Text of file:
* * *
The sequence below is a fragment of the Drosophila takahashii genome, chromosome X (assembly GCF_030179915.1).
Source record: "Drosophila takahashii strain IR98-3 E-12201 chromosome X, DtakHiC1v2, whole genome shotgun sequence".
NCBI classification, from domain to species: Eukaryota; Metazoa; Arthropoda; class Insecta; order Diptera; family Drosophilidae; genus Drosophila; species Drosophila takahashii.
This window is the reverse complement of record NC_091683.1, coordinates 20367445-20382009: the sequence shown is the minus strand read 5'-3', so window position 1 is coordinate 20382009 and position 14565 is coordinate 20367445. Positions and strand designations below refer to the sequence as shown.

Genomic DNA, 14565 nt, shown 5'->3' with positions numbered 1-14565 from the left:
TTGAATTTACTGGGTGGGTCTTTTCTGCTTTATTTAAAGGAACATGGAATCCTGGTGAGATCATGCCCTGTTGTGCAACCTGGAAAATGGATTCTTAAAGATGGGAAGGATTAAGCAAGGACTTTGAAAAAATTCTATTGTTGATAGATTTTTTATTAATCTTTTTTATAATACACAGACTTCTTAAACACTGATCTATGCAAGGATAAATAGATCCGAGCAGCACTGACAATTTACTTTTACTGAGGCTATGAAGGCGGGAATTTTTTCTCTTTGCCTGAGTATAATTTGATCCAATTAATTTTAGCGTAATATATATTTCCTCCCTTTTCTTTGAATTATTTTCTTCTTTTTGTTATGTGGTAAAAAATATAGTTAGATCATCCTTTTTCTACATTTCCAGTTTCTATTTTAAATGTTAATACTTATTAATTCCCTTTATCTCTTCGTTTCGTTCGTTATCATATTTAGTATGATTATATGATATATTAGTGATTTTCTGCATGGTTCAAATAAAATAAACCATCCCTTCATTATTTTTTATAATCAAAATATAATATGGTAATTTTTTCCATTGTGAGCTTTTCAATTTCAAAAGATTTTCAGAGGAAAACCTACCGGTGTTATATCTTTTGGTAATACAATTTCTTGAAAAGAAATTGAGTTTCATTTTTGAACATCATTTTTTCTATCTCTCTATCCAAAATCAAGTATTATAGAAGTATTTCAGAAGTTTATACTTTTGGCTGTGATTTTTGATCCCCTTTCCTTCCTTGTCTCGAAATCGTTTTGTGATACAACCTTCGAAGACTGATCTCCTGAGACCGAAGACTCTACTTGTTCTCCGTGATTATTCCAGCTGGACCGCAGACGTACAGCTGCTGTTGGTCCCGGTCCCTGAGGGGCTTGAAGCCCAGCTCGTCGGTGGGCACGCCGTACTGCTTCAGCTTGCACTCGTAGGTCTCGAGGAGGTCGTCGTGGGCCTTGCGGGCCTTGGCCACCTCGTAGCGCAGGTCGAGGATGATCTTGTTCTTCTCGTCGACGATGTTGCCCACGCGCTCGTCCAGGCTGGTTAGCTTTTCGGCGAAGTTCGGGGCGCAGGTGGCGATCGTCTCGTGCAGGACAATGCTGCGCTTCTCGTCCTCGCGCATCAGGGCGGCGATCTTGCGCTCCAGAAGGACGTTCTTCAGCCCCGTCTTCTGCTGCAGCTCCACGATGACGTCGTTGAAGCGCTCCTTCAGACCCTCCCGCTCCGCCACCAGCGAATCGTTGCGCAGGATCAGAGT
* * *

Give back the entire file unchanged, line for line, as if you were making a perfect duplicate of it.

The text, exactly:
The sequence below is a fragment of the Drosophila takahashii genome, chromosome X (assembly GCF_030179915.1).
Source record: "Drosophila takahashii strain IR98-3 E-12201 chromosome X, DtakHiC1v2, whole genome shotgun sequence".
NCBI classification, from domain to species: Eukaryota; Metazoa; Arthropoda; class Insecta; order Diptera; family Drosophilidae; genus Drosophila; species Drosophila takahashii.
This window is the reverse complement of record NC_091683.1, coordinates 20367445-20382009: the sequence shown is the minus strand read 5'-3', so window position 1 is coordinate 20382009 and position 14565 is coordinate 20367445. Positions and strand designations below refer to the sequence as shown.

Genomic DNA, 14565 nt, shown 5'->3' with positions numbered 1-14565 from the left:
TTGAATTTACTGGGTGGGTCTTTTCTGCTTTATTTAAAGGAACATGGAATCCTGGTGAGATCATGCCCTGTTGTGCAACCTGGAAAATGGATTCTTAAAGATGGGAAGGATTAAGCAAGGACTTTGAAAAAATTCTATTGTTGATAGATTTTTTATTAATCTTTTTTATAATACACAGACTTCTTAAACACTGATCTATGCAAGGATAAATAGATCCGAGCAGCACTGACAATTTACTTTTACTGAGGCTATGAAGGCGGGAATTTTTTCTCTTTGCCTGAGTATAATTTGATCCAATTAATTTTAGCGTAATATATATTTCCTCCCTTTTCTTTGAATTATTTTCTTCTTTTTGTTATGTGGTAAAAAATATAGTTAGATCATCCTTTTTCTACATTTCCAGTTTCTATTTTAAATGTTAATACTTATTAATTCCCTTTATCTCTTCGTTTCGTTCGTTATCATATTTAGTATGATTATATGATATATTAGTGATTTTCTGCATGGTTCAAATAAAATAAACCATCCCTTCATTATTTTTTATAATCAAAATATAATATGGTAATTTTTTCCATTGTGAGCTTTTCAATTTCAAAAGATTTTCAGAGGAAAACCTACCGGTGTTATATCTTTTGGTAATACAATTTCTTGAAAAGAAATTGAGTTTCATTTTTGAACATCATTTTTTCTATCTCTCTATCCAAAATCAAGTATTATAGAAGTATTTCAGAAGTTTATACTTTTGGCTGTGATTTTTGATCCCCTTTCCTTCCTTGTCTCGAAATCGTTTTGTGATACAACCTTCGAAGACTGATCTCCTGAGACCGAAGACTCTACTTGTTCTCCGTGATTATTCCAGCTGGACCGCAGACGTACAGCTGCTGTTGGTCCCGGTCCCTGAGGGGCTTGAAGCCCAGCTCGTCGGTGGGCACGCCGTACTGCTTCAGCTTGCACTCGTAGGTCTCGAGGAGGTCGTCGTGGGCCTTGCGGGCCTTGGCCACCTCGTAGCGCAGGTCGAGGATGATCTTGTTCTTCTCGTCGACGATGTTGCCCACGCGCTCGTCCAGGCTGGTTAGCTTTTCGGCGAAGTTCGGGGCGCAGGTGGCGATCGTCTCGTGCAGGACAATGCTGCGCTTCTCGTCCTCGCGCATCAGGGCGGCGATCTTGCGCTCCAGAAGGACGTTCTTCAGCCCCGTCTTCTGCTGCAGCTCCACGATGACGTCGTTGAAGCGCTCCTTCAGACCCTCCCGCTCCGCCACCAGCGAATCGTTGCGCAGGATCAGAGT